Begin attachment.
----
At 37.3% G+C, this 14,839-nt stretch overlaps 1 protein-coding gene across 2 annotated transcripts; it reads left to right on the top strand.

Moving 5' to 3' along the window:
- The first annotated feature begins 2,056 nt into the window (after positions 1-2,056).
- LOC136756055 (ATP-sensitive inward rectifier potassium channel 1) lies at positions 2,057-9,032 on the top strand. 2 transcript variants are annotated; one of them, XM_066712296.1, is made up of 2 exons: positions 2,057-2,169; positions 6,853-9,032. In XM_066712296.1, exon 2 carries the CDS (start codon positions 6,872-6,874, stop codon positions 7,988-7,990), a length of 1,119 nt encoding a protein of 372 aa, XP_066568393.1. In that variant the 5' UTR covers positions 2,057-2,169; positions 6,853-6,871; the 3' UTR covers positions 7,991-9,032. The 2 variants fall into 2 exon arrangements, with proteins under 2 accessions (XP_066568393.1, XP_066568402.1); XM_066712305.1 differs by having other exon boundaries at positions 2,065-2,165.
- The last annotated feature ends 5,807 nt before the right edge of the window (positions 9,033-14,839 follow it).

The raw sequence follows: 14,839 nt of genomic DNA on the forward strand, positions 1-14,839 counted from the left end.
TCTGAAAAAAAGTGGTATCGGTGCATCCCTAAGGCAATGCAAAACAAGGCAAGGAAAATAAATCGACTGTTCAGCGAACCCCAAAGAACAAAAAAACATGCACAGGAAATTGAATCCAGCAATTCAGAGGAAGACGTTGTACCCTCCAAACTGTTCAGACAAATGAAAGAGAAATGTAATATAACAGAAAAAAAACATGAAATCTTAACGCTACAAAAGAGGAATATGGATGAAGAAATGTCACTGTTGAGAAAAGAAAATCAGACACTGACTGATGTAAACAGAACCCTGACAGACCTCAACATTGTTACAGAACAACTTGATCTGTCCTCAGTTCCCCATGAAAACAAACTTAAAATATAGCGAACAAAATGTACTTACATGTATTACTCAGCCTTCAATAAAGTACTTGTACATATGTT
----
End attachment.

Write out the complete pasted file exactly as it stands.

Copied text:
At 37.3% G+C, this 14,839-nt stretch overlaps 1 protein-coding gene across 2 annotated transcripts; it reads left to right on the top strand.

Moving 5' to 3' along the window:
- The first annotated feature begins 2,056 nt into the window (after positions 1-2,056).
- LOC136756055 (ATP-sensitive inward rectifier potassium channel 1) lies at positions 2,057-9,032 on the top strand. 2 transcript variants are annotated; one of them, XM_066712296.1, is made up of 2 exons: positions 2,057-2,169; positions 6,853-9,032. In XM_066712296.1, exon 2 carries the CDS (start codon positions 6,872-6,874, stop codon positions 7,988-7,990), a length of 1,119 nt encoding a protein of 372 aa, XP_066568393.1. In that variant the 5' UTR covers positions 2,057-2,169; positions 6,853-6,871; the 3' UTR covers positions 7,991-9,032. The 2 variants fall into 2 exon arrangements, with proteins under 2 accessions (XP_066568393.1, XP_066568402.1); XM_066712305.1 differs by having other exon boundaries at positions 2,065-2,165.
- The last annotated feature ends 5,807 nt before the right edge of the window (positions 9,033-14,839 follow it).

The raw sequence follows: 14,839 nt of genomic DNA on the forward strand, positions 1-14,839 counted from the left end.
TCTGAAAAAAAGTGGTATCGGTGCATCCCTAAGGCAATGCAAAACAAGGCAAGGAAAATAAATCGACTGTTCAGCGAACCCCAAAGAACAAAAAAACATGCACAGGAAATTGAATCCAGCAATTCAGAGGAAGACGTTGTACCCTCCAAACTGTTCAGACAAATGAAAGAGAAATGTAATATAACAGAAAAAAAACATGAAATCTTAACGCTACAAAAGAGGAATATGGATGAAGAAATGTCACTGTTGAGAAAAGAAAATCAGACACTGACTGATGTAAACAGAACCCTGACAGACCTCAACATTGTTACAGAACAACTTGATCTGTCCTCAGTTCCCCATGAAAACAAACTTAAAATATAGCGAACAAAATGTACTTACATGTATTACTCAGCCTTCAATAAAGTACTTGTACATATGTT